In the wake of the European Pillar on Social Rights, different social policy areas have received attention by the EU and stakeholders. A critical area is the support for people excluded from the labour market, on which the European Commission (EC) has recently issued a Staff Working Document related to its 2008 Active Inclusion Recommendation. The European Social Network (ESN) reviewed the document with a focus on the involvement of social services.
When the Active Inclusion Recommendation was published by the European Commission in 2008 the concept was welcomed by many stakeholders. However, doubts remained over its effectiveness regarding the employment integration of vulnerable people. A recent analysis reveals that some of these concerns were justified and that the success of Active Inclusion policies depends on the involvement of social services.
The concept of Active Inclusion
The concept of Active Inclusion, valued by many for its holistic nature, is based on three strands:
- Ensuring adequate income support: The first strand acknowledges that individuals should have a basic right to resources and social assistance including to receive sufficient minimum income.
- Creating inclusive labour markets: The second strand focusses on enabling people to enter or re-enter the labour market through investing in support, education, or training. This was connected with an ambition to create quality jobs in a labour market that is socially inclusive for vulnerable people.
- Providing access to quality services: The third strand revolves around the provision of quality services across different areas such as social housing, child care, and long-term care as well as the need for coordination between local, regional and national levels. These different services were seen to play a crucial role in responding to people’s individual life circumstances and in allowing people to take up work.
Acknowledging the role of social services in an integrated approach
It has been highlighted that a link between Public Employment Services and social services is vital to make labour market integration successful. New approaches have been explored in that area. For example, in the Netherlands local authorities have been inspired by the Participation Act to introduce ‘Neighbourhood Social Teams’ to detect problems early and to refer people to services. In Denmark, case managers at the local level coordinate targeted support from an interdisciplinary team of welfare professionals.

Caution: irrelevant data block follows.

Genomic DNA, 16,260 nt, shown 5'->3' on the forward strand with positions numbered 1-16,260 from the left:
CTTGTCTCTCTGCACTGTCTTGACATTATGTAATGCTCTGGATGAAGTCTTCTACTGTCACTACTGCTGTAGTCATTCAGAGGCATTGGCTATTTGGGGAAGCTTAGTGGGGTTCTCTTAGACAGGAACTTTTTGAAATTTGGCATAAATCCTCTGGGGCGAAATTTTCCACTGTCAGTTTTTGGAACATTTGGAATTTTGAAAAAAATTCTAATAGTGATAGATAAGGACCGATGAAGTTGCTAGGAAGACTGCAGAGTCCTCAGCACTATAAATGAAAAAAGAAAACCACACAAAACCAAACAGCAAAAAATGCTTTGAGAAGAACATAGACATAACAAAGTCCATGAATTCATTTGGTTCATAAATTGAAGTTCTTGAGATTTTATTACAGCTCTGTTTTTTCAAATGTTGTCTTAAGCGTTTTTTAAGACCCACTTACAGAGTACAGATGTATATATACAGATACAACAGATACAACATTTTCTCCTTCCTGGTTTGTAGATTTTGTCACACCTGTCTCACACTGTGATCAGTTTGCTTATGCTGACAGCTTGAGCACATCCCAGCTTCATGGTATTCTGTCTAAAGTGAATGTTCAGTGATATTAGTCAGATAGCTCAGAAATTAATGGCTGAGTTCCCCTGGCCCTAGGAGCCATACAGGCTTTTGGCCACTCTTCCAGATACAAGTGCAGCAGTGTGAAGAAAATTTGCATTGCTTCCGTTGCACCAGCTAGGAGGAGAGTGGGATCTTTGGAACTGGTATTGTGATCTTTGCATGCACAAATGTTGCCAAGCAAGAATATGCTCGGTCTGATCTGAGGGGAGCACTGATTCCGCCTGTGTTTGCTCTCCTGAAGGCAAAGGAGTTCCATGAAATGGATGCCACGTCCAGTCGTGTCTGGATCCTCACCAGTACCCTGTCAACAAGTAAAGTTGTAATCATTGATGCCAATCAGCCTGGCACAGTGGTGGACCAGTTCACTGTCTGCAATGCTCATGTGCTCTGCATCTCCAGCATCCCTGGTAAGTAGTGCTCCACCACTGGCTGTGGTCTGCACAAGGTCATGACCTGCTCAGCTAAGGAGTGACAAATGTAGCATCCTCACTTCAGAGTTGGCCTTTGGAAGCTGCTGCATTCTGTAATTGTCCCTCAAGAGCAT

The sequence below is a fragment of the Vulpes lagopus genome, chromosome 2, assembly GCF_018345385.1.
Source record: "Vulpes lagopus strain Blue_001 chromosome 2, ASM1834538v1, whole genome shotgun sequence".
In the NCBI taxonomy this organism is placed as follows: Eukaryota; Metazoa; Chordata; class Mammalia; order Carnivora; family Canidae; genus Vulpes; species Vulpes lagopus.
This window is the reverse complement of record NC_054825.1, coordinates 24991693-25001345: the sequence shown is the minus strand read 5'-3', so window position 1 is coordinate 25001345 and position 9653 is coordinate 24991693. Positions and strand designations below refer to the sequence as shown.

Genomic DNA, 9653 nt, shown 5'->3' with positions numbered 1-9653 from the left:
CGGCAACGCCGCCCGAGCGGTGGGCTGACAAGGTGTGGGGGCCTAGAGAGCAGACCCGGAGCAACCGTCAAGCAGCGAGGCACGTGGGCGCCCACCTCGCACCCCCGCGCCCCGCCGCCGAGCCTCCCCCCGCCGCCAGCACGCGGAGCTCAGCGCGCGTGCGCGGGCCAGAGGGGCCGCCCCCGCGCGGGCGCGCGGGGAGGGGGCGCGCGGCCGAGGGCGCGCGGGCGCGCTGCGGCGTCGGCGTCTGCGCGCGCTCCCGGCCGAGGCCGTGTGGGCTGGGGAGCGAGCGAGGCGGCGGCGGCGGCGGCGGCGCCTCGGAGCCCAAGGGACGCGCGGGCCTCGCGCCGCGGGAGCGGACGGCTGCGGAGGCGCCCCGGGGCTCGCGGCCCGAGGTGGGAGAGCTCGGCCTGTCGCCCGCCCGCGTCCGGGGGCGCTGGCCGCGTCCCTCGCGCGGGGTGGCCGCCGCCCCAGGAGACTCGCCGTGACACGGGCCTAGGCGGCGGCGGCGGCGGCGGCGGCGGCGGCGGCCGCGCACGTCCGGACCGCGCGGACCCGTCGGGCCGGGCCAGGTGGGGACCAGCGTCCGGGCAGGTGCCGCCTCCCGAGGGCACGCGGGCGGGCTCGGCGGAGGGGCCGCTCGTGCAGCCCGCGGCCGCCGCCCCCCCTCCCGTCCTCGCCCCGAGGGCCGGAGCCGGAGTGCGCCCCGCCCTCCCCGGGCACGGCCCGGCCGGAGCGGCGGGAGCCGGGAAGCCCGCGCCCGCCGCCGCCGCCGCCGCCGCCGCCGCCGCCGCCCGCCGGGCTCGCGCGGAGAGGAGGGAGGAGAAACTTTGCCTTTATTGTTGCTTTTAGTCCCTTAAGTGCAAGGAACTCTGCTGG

These kinds of interventions can make employment policies more effective. ESN particularly welcomes the EC’s acknowledgement of the role of social services.
[…] it has become apparent that focus on employment activation is crucial. However, this has to happen in combination with action on income support and social services, if it is to work efficiently and not sideline those most in need.
Focussing on long-term unemployed people
This focus on needy people in the labour market is important when examining the wider European picture. Countries that implement Active Inclusion policies more broadly often fare better not only in terms of their general employment record, but also regarding the integration of excluded groups. ESN agrees with the EC that the pursuit of more effective integrated services should continue. One of the groups in focus should be long-term unemployed, for whom a tailored approach is necessary to respond to high individual barriers to employment integration. These barriers may come in the form mental health problems, skill gaps, or disabilities.
- Council recommendation of 15 February 2016 on the integration of the long-term unemployed into the labour market
- European Social Network (2015) Public Consultation on Long-term Unemployment. A public social services response
- Commission Recommendation of 3 October 2008 on the active inclusion of people excluded from the labour market
- European Social Network (2008) Realising potential